4. We have some yew in our garden too, and experience has shown it grows back a lot quicker than the books say! I am always chopping bits off, sometimes with successful results, but not always! So I think you’ve done a good job.

    • Thanks! I’ve always thought of Yew as slow-growing, but I guess I’ll find out if that applies to this particular plant.

  5. It appears that you used great restraint in your trim job. I like yews. They are like old men in the garden to me. They are a strong green color in the garden and rarely are sick. A good backdrop to roses. It will be fun to see your parade of tulips when they appear.

    • True, they can make a good backdrop for more colorful plants. I just get impatient with their sameness through the year.

  6. Good job w/ the pruning. I have one of those saws and have been putting it to use too.

  7. I think Judy is a very wise and discrete lady!
    Its amazing how when you cut a yew right back to the ground it will rapidly regenerate and can be shaped into something with a decent shape!

  8. Nicely done. The yew looks much shapelier. I’m terrible at pruning–hard to stop once I finally start.

  9. I don’t have many mature plants that are in need of a prune yet but always go too far when pruning smaller things. Personally I’m impressed, I’m not sure if I’d have been able to stop.
    It does look better and I’m sure Golden Raindrops will thank you for the effort Jason.

  10. The mature messy Yew is the one item that all my clients ask me to remove from their gardens. While it is enchanting when young, it can be depressing to look at when old.

  11. The great thing about pruning yew is that you can cut them right back and they will grow again, so you can’ t do any harm. Those little pruning saws are great; such fun. I love mine.

  12. I’ve had numerous classes on pruning, yet I am still hesitant. I admire gardeners who can see what needs to be done and simply wade in with clippers. Good job!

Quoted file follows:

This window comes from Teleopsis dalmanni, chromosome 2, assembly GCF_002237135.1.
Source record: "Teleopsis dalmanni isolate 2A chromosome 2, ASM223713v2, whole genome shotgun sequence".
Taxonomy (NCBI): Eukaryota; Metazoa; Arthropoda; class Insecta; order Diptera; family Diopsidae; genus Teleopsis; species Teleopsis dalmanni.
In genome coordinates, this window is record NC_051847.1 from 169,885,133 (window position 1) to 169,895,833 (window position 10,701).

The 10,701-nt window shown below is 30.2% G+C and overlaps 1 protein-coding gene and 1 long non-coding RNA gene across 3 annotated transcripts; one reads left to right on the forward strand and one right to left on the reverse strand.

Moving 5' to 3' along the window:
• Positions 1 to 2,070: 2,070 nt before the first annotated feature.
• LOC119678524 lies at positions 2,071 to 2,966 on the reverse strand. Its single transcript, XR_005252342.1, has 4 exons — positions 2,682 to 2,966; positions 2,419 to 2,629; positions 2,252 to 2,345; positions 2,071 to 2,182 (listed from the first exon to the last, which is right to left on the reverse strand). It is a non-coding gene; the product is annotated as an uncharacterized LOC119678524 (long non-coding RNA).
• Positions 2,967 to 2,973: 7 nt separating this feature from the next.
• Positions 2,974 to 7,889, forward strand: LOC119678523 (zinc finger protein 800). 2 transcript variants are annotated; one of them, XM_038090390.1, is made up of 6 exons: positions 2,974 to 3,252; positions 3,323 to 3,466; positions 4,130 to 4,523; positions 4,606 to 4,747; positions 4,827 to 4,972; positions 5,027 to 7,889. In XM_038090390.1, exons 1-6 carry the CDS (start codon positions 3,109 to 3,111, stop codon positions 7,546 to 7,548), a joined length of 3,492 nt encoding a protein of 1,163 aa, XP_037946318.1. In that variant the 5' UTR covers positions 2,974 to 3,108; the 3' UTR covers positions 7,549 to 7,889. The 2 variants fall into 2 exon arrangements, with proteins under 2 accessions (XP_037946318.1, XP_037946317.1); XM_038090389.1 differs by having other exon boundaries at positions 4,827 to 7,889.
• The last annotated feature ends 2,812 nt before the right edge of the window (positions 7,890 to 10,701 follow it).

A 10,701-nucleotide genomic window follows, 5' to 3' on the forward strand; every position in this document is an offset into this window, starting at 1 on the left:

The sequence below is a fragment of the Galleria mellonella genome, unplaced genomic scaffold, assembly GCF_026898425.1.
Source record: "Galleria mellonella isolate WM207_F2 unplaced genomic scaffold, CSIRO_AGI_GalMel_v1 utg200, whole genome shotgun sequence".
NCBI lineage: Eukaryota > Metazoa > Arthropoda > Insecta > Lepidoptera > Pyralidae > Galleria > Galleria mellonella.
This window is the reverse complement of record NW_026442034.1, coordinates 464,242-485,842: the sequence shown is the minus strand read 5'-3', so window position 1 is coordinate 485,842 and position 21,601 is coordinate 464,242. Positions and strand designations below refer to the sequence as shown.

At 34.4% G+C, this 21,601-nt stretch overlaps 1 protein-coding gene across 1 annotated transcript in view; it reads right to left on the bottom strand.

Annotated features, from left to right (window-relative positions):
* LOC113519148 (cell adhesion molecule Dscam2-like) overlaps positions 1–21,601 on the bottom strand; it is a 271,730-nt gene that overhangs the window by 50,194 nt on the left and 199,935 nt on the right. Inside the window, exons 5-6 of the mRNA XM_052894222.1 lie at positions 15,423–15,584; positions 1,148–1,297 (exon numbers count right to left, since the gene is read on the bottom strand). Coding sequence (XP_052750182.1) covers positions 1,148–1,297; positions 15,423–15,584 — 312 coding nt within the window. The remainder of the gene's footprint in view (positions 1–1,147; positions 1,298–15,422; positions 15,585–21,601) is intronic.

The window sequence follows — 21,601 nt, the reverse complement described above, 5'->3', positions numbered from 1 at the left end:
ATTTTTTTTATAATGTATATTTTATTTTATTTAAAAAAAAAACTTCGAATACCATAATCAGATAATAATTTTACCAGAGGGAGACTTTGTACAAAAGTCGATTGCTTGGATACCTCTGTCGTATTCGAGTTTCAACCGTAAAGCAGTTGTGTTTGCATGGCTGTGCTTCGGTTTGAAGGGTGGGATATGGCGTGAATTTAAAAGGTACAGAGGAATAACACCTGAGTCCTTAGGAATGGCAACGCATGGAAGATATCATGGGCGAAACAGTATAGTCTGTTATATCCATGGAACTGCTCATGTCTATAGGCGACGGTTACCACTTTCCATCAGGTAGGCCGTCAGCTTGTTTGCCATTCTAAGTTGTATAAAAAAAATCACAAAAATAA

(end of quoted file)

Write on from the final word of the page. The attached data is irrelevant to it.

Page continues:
13. It’s hard to do much with a yew like that all at once but over a few years they can be tamed a bit. It takes a lot of time and patience though. If nothing else for now it looks like it will let in a little more light.
    You’ve beaten us for crocus blooms. I haven’t seen a single one yet.

  14. The birds will be glad it is not gone. No crocus here yet either. Some of the garden is still rock hard in ice. May be a while yet even though we had one day of 65°F.

  15. Very nice! We love pruning besides being very therapeutic it gives room for the future new growth. we experiencing a pretty bad drought here in California so the spring foliage is not as lush as used to be 🙂

  16. I think Jason your pruning job looks good. I love pruning as well, I think in this work the important thing is to stop on time. There are crocuses in your garden, very nice!

  17. “It doesn’t look any worse than it did before.” High praise! I’m impressed with the number of tulips you planted in pots!

  18. Hello Jason, the folding saw certainly looks the business with all those teeth. I like Judy’s rather mid-way comment of it not looking worse than it did before and yay! Your container tulips are coming on, looking forward to seeing those brightly blooming on the steps to your house.

  19. You certainly can see the difference your pruning has made, it’s so much lighter! Hopefully your crab apple will appreciate your efforts.
    Good to see your tulips coming through and those crocus are gorgeous, such a lovely

  20. I love how cathartic pruning is but I’d pull that beast out and replace it with something you actually like. About 2 doz of my tulips rotted. So very mad and frustrated….. 😦